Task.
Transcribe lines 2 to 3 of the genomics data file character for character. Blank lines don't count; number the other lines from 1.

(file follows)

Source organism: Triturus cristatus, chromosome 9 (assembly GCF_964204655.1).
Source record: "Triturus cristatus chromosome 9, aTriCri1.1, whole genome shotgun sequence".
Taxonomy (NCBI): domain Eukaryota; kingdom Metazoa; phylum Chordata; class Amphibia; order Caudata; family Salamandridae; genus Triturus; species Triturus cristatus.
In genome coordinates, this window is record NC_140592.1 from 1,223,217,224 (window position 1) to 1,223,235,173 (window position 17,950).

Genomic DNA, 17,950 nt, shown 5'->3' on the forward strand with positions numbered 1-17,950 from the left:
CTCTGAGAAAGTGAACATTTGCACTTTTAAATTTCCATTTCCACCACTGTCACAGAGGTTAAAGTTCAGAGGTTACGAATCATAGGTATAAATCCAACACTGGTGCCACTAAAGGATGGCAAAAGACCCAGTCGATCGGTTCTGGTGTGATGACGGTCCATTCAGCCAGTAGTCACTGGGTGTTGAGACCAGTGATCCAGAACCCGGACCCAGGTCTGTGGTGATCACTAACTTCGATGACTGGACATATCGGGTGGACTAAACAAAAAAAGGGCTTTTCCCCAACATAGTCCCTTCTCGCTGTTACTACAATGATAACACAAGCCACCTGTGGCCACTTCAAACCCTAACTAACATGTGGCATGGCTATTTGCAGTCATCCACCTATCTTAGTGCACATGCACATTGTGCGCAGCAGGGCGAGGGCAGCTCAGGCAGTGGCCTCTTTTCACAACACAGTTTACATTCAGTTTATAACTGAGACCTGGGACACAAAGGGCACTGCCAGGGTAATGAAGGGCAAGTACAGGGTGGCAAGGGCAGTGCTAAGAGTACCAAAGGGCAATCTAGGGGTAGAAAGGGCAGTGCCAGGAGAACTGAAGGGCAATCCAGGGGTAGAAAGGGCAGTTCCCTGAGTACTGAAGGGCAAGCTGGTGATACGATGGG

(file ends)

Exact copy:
Source record: "Triturus cristatus chromosome 9, aTriCri1.1, whole genome shotgun sequence".
Taxonomy (NCBI): domain Eukaryota; kingdom Metazoa; phylum Chordata; class Amphibia; order Caudata; family Salamandridae; genus Triturus; species Triturus cristatus.